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Stockholm, Sweden

06/12/2015 | 0 comments

View of Stockholm StorkyrkanPhoto. Stockholm, Storkyrkan by Jürgen Howaldt - Own work. Licensed under CC BY-SA 2.0 de via Commons.

Stockholm has carried out extensive works on improving accessibility for people with disabilities and continues to do so to this day.

The case of Stockholm is rather specific in that all accessibility related policy has been made in order to improve the quality of life for local residents and is enshrined in the City Council’s daily work.

In the years 1999-2011, improvements in accessibility were carried out through the project “Easy Access”. This project targeted mainly improvements in the urban environment, buildings and public spaces through a design for all approach. The driver for this initiative originated at political level based on Swedish ratification of the UN Convention of Rights for People with Disabilities as well on the City’s strategic vision for 2030. The overarching goal was to make Stockholm the world’s most accessible capital by 2010.

Accessibility has been improved in various ways along the supply chain. Public transportation, public spaces, retail, accommodation and resturants have all been targeted through either the application of building legislation, but also information campaigns and awareness raising about the economic gains to be made when improving accessibility. Accessibility seems to have been built into many regulations, but also promoted by different industry association such as the Swedish industry association for commerce.

While many improvements have been made and the city is continuously working with further increasing, mainly, physical access the greatest piece missing to turn Stockholm into an accessible destination is the lack of coordinated information and marketing efforts. It appears that no destination management organization or "visitor’s board" actively engages in attracting tourists (with access requirements) to the region.

This organizational bottleneck is one of the most pressing barriers for tourists wanting to visit the city, but also for businesses who would wish to expand into this market.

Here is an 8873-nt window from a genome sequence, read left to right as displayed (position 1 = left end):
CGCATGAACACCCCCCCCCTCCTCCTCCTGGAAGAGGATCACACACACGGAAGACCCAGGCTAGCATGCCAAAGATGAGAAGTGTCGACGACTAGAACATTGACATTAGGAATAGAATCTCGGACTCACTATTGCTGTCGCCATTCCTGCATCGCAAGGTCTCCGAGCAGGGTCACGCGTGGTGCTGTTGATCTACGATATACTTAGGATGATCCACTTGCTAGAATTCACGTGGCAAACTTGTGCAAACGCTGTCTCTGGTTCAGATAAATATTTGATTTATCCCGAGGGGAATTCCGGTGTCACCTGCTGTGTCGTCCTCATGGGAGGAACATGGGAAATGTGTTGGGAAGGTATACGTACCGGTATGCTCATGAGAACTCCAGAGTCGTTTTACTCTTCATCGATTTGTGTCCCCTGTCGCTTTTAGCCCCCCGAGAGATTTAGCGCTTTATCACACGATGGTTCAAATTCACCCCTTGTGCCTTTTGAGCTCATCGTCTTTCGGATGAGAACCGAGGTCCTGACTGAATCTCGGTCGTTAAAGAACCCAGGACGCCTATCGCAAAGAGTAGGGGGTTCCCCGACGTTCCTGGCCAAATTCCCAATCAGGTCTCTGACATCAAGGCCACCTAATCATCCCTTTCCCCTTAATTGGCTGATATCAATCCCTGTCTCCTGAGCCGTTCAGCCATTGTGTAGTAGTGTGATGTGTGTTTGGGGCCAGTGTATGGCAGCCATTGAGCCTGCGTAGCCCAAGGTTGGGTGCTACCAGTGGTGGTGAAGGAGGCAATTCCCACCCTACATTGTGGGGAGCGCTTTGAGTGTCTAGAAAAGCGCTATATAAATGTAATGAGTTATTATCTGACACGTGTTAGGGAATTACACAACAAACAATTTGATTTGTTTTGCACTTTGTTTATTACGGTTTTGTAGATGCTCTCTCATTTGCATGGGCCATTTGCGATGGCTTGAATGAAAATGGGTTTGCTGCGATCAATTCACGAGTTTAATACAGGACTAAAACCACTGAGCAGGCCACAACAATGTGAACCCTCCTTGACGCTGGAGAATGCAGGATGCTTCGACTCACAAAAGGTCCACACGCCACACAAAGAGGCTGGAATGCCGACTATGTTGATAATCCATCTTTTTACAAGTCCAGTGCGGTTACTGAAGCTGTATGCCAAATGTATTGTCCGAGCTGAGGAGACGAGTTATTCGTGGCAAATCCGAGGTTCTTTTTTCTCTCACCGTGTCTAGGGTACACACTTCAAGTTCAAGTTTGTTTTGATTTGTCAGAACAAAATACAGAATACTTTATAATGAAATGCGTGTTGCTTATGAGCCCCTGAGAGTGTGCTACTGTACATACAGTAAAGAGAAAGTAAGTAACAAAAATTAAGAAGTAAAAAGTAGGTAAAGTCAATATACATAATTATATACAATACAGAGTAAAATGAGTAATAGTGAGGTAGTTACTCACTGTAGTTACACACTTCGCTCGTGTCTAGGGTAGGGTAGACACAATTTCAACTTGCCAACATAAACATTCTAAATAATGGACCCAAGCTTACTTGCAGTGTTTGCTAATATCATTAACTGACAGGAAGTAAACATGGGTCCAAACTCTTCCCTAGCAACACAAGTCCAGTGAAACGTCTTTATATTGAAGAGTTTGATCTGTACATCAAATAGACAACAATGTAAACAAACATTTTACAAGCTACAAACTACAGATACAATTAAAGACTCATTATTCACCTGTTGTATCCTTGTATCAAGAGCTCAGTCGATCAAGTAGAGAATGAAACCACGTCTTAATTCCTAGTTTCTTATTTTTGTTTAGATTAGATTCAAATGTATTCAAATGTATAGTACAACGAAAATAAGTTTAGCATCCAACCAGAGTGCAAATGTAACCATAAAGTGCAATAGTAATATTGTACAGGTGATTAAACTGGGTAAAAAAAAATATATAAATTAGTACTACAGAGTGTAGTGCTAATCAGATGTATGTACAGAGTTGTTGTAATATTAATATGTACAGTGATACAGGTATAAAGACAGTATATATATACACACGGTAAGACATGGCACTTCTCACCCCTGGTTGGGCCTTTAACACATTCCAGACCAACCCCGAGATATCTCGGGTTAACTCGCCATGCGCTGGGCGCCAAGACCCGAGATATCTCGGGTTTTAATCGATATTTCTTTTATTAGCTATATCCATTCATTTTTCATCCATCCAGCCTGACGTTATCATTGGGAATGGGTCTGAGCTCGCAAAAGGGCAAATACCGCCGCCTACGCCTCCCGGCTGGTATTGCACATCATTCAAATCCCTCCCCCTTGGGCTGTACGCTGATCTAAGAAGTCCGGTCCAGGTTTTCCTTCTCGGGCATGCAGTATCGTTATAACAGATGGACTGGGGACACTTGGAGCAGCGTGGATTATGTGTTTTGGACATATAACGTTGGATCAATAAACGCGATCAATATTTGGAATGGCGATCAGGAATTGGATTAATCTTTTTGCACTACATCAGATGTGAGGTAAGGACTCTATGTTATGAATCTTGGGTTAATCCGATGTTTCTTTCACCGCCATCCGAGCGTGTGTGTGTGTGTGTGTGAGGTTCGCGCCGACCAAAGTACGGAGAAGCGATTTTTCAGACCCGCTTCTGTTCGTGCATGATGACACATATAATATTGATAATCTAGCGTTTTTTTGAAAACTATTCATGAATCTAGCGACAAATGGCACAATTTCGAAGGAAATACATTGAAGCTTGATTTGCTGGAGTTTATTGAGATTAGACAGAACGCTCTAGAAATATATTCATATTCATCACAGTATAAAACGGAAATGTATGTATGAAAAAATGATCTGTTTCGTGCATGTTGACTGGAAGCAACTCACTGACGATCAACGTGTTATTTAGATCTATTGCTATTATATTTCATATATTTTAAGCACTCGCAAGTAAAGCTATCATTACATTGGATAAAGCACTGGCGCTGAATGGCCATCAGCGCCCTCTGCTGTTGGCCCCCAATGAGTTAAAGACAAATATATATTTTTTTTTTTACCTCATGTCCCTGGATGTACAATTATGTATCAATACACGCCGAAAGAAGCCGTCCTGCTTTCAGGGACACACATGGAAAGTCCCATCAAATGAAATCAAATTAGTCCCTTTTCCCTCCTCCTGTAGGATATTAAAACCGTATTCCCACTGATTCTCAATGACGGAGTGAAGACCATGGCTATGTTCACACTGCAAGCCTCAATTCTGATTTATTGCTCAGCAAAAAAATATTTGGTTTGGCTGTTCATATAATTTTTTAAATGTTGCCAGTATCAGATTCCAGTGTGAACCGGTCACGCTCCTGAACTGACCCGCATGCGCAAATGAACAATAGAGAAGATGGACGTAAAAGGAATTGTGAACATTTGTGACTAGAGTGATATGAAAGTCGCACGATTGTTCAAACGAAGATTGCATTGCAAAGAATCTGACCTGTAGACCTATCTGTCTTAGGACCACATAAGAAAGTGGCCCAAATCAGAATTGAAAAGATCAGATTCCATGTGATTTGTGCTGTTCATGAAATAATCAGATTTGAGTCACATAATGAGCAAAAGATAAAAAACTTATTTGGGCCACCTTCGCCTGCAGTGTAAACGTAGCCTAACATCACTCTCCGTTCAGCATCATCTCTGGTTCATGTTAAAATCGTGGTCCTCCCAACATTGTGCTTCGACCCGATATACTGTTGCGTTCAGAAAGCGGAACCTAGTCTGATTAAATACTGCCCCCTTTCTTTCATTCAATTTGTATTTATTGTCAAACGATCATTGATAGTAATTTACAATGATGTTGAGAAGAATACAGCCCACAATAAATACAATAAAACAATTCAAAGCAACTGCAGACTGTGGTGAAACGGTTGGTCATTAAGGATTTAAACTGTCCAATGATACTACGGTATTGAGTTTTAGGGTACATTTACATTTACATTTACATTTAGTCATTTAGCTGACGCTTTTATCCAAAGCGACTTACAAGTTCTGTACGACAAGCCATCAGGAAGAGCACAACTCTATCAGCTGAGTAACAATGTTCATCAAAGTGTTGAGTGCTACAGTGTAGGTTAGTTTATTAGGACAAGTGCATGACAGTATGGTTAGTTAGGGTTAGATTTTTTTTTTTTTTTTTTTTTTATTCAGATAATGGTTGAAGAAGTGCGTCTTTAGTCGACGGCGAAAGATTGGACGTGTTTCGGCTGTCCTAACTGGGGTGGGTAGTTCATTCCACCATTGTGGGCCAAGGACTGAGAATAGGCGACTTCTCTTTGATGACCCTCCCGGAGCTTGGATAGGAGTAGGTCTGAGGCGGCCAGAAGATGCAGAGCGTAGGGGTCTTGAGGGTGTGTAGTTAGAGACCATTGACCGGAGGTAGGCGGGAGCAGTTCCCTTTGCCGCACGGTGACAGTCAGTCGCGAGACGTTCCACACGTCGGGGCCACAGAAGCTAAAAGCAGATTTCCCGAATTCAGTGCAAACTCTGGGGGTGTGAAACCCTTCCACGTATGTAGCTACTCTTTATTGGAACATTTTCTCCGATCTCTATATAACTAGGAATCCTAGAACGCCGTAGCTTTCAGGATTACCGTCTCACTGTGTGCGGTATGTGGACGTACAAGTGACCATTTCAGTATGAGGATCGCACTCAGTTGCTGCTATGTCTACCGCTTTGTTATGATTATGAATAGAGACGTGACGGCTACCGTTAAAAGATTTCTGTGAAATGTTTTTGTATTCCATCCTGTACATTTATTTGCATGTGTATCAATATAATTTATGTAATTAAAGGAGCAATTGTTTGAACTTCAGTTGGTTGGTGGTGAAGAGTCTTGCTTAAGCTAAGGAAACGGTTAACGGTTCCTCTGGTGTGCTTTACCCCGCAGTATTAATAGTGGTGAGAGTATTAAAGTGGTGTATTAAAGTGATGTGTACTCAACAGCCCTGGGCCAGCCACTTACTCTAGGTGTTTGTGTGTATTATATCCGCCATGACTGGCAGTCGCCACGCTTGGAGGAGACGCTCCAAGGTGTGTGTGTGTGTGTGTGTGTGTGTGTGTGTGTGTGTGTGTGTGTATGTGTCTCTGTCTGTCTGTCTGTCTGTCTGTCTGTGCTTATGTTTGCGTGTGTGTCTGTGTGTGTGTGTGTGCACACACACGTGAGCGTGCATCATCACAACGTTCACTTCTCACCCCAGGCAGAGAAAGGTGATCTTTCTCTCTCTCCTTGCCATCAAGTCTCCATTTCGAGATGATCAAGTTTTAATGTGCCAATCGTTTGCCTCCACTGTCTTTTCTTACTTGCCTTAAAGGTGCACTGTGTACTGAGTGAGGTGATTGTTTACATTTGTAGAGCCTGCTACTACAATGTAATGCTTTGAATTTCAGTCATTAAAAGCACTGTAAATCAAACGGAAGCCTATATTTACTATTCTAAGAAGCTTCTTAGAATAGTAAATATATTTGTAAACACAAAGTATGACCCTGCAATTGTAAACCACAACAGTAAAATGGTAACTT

The challenge going forward for Stockholm is to go from a destination with scattered accessible offers and turn this into a holistic tourism product.

Download the Stockholm Accessible Tourism Case Study in PDF format, produced by ENAT and Partners for the European Commission (2015).

 

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General Information

Submitted by: Ivor Ambrose
Language(s): EN
Countries: Sweden

Reference

Publisher: ENAT and European Commission
Date published on the web: 19/04/2015

Target Group(s)

Academics / teachers | Consumers / travellers / tourists | Employees and Trades Unions | Employers and Employers organisations | Families with small children | Non-governmental organisations | Older people / Seniors | Organisations of disabled people | Organisations of older people | People with a service animal | People with disabilities | People with hearing impairments | People with learning difficulties | People with long-term health problems | People with mobility impairments | People with visual impairments | Policy makers /Decision makers / Government | Professionals and professional bodies | Public administrators / Authorities | Students | Tour guides | Tour operators | Tourist venue owners / managers | Travel agents | Travel companions, personal assistants | Volunteers | Wheelchair users

Keyword(s)

Management of tourist venues and attractions

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